Dazzling Digital Divas
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By Daphne Lynd
On Saturday morning, upstairs C hall was filled with coding, compiling and cupcakes. Four rooms were completely filled with females in front of computers, typing feverishly to finish their programming.
The school hosted Digital Divas, an all-girls programing competition, for the first time. AP Computer Science teacher Henry Vo volunteered and agreed to host the event at Richardson.
“The past three years this event has happened at Plano schools, so when they were like ‘who wants to host the next event?’ Mr. Vo jumped on it,” senior Emily Chen said. “It’s just so fun to see the turnout and how many girls are interested.”
There are two sets of competitions for Digital Divas: one for sixth to eighth graders, and one for high school students. Teams of three race to complete the challenges they face on the screen in two hours.
“You have a bunch of different levels,” senior volunteer Miranda Gavitt said. “The beginning level especially, you can still learn, with a little pressure of competitions, but it’s still a learning experience for later competitions.
Vo said that Richardson is the leading school in the district for girls enrolled in coding classes, with a ratio of three boys for every two girls.
“I feel honored to have this event,” Vo said. “It’s all coming together. We started planning as soon as we could, and I can’t believe it’s come this far. It’s just so important because when we look at programs like computer science, a lot of girls feel that it’s very intimidating.”
Olivia Lin, a software engineer at AT&T, volunteered to speak to the young women about the story of how she became a coding pro. She said she learned code so she could create anything that danced around in her head. In college, Lin created an app to help users remember the names of people they meet.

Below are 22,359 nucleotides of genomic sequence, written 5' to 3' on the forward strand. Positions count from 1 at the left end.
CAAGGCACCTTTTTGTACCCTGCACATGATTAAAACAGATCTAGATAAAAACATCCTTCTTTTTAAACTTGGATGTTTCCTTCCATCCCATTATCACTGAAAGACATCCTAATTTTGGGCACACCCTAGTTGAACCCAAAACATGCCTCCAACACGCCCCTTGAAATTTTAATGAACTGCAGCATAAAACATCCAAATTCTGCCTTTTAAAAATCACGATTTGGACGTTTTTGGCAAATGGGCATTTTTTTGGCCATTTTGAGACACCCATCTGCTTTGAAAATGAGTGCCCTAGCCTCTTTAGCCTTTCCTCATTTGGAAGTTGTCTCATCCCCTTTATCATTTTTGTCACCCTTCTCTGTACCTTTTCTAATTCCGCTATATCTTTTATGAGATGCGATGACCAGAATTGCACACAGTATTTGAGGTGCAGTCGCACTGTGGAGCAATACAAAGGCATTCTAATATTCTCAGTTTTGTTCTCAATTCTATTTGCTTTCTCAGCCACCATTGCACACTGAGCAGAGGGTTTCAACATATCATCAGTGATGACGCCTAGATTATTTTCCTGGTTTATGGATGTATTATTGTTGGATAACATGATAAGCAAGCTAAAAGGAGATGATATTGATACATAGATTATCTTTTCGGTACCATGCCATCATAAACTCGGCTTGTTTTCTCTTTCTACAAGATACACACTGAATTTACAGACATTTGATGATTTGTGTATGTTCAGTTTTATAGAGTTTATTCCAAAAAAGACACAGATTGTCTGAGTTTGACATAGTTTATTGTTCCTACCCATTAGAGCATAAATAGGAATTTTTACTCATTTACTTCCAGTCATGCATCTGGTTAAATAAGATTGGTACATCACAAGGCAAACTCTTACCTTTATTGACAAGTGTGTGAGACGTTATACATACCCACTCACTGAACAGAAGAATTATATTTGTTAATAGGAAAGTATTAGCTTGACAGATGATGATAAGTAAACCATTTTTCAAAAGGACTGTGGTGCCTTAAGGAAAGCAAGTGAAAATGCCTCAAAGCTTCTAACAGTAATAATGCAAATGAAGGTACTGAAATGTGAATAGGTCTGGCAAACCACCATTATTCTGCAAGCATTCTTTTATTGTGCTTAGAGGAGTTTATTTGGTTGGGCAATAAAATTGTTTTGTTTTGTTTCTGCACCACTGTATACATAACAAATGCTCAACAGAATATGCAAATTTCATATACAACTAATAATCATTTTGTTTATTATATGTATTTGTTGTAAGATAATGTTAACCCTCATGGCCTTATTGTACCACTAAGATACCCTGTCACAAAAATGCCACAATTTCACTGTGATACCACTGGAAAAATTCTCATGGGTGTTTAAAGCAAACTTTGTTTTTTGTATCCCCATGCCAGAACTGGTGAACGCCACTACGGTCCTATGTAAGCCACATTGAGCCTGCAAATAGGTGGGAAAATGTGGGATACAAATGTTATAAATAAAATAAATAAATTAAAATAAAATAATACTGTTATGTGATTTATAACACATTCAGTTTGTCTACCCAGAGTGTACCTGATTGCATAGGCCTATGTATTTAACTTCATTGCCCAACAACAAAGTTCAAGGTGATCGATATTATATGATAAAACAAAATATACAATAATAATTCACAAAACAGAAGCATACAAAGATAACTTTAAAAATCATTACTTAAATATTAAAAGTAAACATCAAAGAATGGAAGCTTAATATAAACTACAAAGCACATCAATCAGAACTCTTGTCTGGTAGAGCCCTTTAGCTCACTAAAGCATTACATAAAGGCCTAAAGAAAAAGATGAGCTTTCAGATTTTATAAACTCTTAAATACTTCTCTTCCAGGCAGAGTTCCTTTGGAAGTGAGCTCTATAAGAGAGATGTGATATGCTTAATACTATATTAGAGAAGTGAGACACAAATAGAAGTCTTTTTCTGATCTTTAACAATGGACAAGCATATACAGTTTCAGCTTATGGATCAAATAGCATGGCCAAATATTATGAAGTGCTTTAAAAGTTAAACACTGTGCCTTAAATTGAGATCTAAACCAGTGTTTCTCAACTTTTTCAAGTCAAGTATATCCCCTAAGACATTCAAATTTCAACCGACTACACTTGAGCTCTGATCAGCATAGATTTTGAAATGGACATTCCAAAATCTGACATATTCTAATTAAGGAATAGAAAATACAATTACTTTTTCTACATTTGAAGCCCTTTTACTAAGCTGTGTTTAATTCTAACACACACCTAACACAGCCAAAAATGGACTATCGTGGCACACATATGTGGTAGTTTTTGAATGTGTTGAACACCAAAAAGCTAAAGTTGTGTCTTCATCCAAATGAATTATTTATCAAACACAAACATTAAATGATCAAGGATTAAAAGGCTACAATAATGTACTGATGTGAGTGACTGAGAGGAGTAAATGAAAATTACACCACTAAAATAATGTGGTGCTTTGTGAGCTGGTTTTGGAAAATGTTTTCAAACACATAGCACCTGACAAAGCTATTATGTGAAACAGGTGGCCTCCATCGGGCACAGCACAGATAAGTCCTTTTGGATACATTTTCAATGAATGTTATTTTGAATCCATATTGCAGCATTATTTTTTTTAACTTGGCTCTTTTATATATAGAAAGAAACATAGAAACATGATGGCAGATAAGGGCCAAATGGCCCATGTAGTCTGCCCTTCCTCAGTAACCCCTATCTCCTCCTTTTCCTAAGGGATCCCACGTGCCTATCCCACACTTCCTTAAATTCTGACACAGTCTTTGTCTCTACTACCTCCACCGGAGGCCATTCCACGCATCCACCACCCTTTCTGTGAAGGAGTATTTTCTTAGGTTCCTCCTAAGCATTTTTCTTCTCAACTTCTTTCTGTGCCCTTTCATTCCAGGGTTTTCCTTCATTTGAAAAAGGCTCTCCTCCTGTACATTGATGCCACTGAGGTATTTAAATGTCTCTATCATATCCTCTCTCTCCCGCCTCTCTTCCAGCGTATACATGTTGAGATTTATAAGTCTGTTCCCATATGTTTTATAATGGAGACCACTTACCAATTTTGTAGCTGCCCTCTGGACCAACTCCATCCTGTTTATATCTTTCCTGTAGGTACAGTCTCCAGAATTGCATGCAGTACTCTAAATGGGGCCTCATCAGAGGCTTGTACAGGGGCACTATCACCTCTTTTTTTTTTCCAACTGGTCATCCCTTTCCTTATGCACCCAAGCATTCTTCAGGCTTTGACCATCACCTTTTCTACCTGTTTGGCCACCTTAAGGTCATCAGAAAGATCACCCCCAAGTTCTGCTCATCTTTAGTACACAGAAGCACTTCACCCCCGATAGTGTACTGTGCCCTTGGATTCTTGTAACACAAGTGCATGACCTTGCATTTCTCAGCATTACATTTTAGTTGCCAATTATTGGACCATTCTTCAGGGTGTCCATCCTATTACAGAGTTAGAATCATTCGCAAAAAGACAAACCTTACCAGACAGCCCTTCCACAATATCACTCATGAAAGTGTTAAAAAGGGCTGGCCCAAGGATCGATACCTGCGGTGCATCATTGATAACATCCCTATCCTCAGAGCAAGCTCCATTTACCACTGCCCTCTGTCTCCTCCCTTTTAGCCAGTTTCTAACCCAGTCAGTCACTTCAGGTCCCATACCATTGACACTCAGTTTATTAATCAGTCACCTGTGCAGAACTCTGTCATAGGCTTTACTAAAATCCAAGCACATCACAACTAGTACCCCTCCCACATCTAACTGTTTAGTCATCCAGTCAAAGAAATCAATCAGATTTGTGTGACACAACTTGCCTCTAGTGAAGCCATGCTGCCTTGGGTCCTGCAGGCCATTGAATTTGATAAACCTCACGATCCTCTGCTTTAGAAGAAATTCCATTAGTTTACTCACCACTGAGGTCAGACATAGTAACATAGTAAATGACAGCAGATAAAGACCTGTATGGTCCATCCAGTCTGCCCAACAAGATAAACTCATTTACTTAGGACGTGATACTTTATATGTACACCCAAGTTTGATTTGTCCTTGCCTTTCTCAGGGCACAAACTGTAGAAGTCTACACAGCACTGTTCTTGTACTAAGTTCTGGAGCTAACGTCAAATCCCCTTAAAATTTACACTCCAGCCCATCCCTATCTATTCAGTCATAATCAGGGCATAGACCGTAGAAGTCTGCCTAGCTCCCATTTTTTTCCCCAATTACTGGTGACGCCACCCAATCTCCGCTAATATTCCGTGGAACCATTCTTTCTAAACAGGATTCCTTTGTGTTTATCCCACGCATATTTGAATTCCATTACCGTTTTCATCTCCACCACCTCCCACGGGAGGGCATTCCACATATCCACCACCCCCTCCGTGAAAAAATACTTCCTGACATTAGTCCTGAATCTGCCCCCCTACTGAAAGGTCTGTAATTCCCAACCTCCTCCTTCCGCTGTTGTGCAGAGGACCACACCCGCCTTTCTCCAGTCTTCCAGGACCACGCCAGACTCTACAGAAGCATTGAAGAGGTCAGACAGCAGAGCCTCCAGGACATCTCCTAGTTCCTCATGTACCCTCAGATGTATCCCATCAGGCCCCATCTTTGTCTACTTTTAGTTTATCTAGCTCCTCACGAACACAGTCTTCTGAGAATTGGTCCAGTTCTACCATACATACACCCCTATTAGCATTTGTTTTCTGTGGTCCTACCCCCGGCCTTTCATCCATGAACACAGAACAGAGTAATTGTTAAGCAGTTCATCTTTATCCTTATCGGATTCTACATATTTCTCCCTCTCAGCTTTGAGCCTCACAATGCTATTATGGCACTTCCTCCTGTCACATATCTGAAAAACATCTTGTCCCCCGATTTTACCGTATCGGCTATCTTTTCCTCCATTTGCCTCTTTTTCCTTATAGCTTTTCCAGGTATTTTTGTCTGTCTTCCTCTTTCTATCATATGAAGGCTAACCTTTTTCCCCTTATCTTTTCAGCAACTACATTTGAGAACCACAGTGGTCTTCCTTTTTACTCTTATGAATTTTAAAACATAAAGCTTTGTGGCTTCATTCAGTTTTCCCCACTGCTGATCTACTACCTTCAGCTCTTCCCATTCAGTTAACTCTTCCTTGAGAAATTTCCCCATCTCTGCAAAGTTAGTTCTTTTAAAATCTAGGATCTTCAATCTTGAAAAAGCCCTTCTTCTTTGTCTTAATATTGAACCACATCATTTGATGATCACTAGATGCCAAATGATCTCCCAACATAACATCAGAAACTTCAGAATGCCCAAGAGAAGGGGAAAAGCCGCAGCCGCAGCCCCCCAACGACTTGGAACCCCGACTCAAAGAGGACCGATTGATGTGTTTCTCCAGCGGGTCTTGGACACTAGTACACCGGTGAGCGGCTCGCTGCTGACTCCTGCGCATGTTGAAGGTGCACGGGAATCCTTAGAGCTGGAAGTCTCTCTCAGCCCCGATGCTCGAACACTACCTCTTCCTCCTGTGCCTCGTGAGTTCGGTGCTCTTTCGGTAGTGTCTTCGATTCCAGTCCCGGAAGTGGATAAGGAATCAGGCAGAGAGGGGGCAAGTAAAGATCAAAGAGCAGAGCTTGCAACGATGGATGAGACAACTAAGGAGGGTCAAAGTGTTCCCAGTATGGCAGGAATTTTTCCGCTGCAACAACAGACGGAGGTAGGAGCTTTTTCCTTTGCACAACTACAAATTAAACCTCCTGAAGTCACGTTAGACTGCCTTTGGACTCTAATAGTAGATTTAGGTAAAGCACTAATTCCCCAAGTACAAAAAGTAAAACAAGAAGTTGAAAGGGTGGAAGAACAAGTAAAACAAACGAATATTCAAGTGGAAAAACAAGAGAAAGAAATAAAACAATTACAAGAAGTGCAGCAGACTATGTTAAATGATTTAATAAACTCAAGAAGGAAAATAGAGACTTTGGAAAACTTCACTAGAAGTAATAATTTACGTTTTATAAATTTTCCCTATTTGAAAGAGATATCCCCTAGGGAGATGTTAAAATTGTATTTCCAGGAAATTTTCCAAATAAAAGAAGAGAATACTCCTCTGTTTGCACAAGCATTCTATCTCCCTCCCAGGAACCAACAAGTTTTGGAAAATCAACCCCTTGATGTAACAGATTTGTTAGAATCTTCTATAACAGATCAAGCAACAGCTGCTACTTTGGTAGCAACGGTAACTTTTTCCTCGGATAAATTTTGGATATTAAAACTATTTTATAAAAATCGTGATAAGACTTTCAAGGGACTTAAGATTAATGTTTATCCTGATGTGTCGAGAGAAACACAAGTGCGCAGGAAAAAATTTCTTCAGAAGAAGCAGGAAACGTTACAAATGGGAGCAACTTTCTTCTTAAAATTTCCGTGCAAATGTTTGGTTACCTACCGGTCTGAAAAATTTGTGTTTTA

“The cool thing about [coding] is it starts out as just an idea and to have something [you created] on your phone, to show people,” said Lin. “A study says women in workplaces focus on teamwork and helping each other out. So, in order to solve the most important problems, women need to work together and bring in that extra perspective.”
Over 300 girls applied to have the opportunity to compete at Digital Divas this year, but only 120 were invited to come.
A team of three, made up of freshmen Melissa Lara, Rachel Johnson, and aspiring video game designer Chanute Gaui came from R.L. Turner HS. Lara said she had taken the class at first to please her father, but then fell in love with it.
“[Digital Divas] empowers girls in the STEM fields and gives us upper times to power through,” Lara said. “This should prove that girls can do absolutely anything.